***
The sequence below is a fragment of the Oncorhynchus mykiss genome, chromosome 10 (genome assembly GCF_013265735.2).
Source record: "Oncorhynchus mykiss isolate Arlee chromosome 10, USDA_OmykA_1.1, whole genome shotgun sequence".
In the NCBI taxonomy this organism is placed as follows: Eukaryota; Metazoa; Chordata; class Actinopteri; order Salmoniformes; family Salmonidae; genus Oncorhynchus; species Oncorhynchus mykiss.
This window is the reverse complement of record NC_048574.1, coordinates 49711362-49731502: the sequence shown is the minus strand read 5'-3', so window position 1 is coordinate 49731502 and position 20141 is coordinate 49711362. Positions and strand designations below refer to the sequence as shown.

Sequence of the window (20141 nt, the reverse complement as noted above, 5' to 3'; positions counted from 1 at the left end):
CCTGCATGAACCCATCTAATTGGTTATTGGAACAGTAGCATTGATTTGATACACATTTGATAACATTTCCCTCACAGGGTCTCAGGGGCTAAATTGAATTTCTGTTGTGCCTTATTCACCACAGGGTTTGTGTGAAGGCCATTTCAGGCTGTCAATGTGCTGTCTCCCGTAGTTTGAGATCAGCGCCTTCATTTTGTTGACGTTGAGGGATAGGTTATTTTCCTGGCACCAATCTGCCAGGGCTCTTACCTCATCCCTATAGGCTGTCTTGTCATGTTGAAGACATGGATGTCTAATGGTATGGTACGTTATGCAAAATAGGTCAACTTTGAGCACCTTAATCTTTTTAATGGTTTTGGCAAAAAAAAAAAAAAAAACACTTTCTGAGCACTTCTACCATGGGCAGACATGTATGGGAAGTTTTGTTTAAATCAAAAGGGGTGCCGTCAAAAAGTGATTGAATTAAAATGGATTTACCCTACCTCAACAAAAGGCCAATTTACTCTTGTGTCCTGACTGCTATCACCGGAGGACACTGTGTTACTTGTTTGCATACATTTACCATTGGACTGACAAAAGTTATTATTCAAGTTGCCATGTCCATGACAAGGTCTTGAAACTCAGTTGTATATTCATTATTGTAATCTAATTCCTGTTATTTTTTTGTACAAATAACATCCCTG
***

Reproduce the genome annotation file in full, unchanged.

The sequence below is a fragment of the Oncorhynchus mykiss genome, chromosome 10 (genome assembly GCF_013265735.2).
Source record: "Oncorhynchus mykiss isolate Arlee chromosome 10, USDA_OmykA_1.1, whole genome shotgun sequence".
In the NCBI taxonomy this organism is placed as follows: Eukaryota; Metazoa; Chordata; class Actinopteri; order Salmoniformes; family Salmonidae; genus Oncorhynchus; species Oncorhynchus mykiss.
This window is the reverse complement of record NC_048574.1, coordinates 49711362-49731502: the sequence shown is the minus strand read 5'-3', so window position 1 is coordinate 49731502 and position 20141 is coordinate 49711362. Positions and strand designations below refer to the sequence as shown.

Sequence of the window (20141 nt, the reverse complement as noted above, 5' to 3'; positions counted from 1 at the left end):
CCTGCATGAACCCATCTAATTGGTTATTGGAACAGTAGCATTGATTTGATACACATTTGATAACATTTCCCTCACAGGGTCTCAGGGGCTAAATTGAATTTCTGTTGTGCCTTATTCACCACAGGGTTTGTGTGAAGGCCATTTCAGGCTGTCAATGTGCTGTCTCCCGTAGTTTGAGATCAGCGCCTTCATTTTGTTGACGTTGAGGGATAGGTTATTTTCCTGGCACCAATCTGCCAGGGCTCTTACCTCATCCCTATAGGCTGTCTTGTCATGTTGAAGACATGGATGTCTAATGGTATGGTACGTTATGCAAAATAGGTCAACTTTGAGCACCTTAATCTTTTTAATGGTTTTGGCAAAAAAAAAAAAAAAAACACTTTCTGAGCACTTCTACCATGGGCAGACATGTATGGGAAGTTTTGTTTAAATCAAAAGGGGTGCCGTCAAAAAGTGATTGAATTAAAATGGATTTACCCTACCTCAACAAAAGGCCAATTTACTCTTGTGTCCTGACTGCTATCACCGGAGGACACTGTGTTACTTGTTTGCATACATTTACCATTGGACTGACAAAAGTTATTATTCAAGTTGCCATGTCCATGACAAGGTCTTGAAACTCAGTTGTATATTCATTATTGTAATCTAATTCCTGTTATTTTTTTGTACAAATAACATCCCTG